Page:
On a recent trip to a conference, I noticed that the flight was only half full, and a number of passengers were bumped up to first class. It was instructive that the airline afforded the ‘privilege’ of a wider seat in business class (they were also blessed with some mixed nuts to chew on) to ‘elite’ level passengers (frequent flyers) during a 90 minute flight from Newark to Chicago.
It got me wondering – as private practice owners, the last thing we want is a ‘half empty’ patient schedule, and while we never want to treat some clients ‘better’ than others (like the airlines do), we need multiple physical therapy management systems in place to minimize ‘gaps’ in our patient schedule. Continue reading
Many patients arrive at their first physical therapy appointment expecting to receive hot packs, ultrasound and instructions on how to complete a series of exercises. These modalities are warranted in many instances and most therapists would agree that exercise is needed to help restore muscle imbalances. However, many therapists now approach the restoration of function from a different perspective. These therapists are interested in why a muscle isn’t functioning properly and view back exercise not as the driving mode of recovery but as a complement to manual therapy. They may, for instance, look to restore proper sacroiliac or lumbar joint function to treat piriformis syndrome rather then directly manipulate the piriformis muscle through exercise. Continue reading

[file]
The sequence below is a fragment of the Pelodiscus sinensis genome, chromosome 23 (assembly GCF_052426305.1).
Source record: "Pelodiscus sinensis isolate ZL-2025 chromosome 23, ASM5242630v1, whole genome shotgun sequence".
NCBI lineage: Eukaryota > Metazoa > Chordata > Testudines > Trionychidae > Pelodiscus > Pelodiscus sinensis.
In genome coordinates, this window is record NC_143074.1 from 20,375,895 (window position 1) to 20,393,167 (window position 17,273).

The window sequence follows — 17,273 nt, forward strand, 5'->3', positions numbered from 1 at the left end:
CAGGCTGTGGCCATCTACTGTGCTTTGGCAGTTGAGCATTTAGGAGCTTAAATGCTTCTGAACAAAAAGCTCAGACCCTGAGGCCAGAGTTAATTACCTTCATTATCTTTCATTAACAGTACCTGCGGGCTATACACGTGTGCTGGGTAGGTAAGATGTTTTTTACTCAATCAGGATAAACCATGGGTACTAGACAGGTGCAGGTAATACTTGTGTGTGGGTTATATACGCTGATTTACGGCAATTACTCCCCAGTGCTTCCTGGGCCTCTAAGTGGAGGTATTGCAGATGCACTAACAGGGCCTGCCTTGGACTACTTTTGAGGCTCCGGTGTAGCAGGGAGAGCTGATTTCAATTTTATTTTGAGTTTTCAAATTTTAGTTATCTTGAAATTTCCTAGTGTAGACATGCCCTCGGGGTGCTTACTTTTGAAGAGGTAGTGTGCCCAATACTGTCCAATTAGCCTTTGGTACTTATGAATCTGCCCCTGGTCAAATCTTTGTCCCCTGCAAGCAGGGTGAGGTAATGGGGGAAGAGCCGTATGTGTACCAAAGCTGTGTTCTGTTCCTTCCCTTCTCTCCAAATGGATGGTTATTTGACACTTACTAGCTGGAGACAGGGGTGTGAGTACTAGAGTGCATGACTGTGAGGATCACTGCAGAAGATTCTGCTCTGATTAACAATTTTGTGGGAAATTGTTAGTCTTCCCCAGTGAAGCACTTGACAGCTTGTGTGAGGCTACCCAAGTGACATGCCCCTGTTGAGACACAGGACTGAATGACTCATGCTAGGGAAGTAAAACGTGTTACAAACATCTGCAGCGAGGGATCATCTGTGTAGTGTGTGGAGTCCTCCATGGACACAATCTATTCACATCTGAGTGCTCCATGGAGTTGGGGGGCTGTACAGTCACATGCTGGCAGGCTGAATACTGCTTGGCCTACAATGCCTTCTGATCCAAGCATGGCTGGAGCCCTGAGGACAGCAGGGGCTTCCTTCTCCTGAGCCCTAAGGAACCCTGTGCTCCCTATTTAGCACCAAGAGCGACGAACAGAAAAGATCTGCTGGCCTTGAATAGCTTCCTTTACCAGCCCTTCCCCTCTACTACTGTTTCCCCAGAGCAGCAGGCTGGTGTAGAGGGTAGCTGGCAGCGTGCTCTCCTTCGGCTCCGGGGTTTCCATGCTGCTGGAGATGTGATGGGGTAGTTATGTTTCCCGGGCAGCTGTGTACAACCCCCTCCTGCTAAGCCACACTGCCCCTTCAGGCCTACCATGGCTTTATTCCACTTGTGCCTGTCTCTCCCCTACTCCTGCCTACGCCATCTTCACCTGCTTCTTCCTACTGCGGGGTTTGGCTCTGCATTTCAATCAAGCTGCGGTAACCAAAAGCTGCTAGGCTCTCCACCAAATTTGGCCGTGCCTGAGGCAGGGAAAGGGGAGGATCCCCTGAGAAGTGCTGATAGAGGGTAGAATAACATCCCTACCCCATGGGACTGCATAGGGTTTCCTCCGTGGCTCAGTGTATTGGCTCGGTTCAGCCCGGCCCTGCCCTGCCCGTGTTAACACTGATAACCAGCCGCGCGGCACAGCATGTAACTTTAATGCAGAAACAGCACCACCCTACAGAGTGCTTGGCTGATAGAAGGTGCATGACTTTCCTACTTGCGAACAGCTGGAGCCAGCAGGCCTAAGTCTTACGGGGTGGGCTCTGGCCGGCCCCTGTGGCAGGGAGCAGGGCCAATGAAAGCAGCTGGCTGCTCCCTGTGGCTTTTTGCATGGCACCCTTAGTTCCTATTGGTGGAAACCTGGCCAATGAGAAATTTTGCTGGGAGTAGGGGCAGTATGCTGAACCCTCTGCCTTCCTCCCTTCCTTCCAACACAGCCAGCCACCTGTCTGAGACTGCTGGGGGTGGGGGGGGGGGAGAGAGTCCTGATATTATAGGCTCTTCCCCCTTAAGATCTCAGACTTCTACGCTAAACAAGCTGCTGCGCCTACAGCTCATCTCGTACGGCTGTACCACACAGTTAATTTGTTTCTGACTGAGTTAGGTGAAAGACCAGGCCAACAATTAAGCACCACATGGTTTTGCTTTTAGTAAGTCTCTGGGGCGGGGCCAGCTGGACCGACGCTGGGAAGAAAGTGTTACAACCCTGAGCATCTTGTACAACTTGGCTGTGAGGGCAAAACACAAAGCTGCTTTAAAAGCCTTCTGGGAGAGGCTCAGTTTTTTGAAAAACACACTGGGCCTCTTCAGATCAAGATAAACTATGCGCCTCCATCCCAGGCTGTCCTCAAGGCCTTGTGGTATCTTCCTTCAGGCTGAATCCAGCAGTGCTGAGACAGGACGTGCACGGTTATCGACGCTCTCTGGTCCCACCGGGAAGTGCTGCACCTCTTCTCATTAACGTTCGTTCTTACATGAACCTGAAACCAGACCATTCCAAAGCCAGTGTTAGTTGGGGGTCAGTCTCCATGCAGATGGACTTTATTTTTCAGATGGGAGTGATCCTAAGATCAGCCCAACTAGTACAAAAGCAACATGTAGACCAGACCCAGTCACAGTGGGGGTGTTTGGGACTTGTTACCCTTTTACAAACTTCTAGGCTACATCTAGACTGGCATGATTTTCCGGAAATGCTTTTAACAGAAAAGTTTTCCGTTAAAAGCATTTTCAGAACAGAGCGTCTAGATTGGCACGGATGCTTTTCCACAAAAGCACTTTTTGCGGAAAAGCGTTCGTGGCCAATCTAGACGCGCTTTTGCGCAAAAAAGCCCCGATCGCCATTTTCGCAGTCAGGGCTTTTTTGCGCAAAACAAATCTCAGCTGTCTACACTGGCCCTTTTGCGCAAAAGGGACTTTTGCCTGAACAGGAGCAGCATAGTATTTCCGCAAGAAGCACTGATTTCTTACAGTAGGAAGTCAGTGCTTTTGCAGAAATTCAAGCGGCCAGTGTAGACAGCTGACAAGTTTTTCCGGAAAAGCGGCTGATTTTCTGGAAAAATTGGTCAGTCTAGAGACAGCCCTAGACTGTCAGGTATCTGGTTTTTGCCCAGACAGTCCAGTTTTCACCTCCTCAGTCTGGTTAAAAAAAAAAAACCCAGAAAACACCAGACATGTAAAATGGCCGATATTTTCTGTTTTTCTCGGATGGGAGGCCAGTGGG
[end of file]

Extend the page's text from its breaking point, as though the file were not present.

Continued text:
Occupational Therapy – a guide for the general public – Occupational therapists, or OT’s, work with anyone who may be experiencing physical, psychological and/or social problems, either from birth or as a result of trauma, illness or ageing.
The British Association Of Occupational Therapists states that Occupational therapists work with people of all ages, helping them to carry out the activities that they need or want to do in order to lead healthy and fulfilling lives. Continue reading
This guest post is by Heidi Kay, co-founder of PediaStaff, Inc, a staffing company with offices around the country specializing in the placement of pediatric and school-based speech-language pathologists, occupational therapists and physical therapists. Heidi also oversees the PediaStaff Blog, newsletter, and the PediaStaff Pinterest board. It’s a parent favorite for all its amazing pediatric therapy ideas, including the one above about painting with an eye dropper and a popular recent one about applying Velcro beneath a desk to help a child with sensory processing disorder. Heidi’s not a therapist but, as she says, “I’m passionate about helping children with special needs. I am delighted to go to work each day so I can contribute to therapist preparedness and education through PediaStaff’s publications.” Here, she shares some of the best therapy sites she’s come across. Continue reading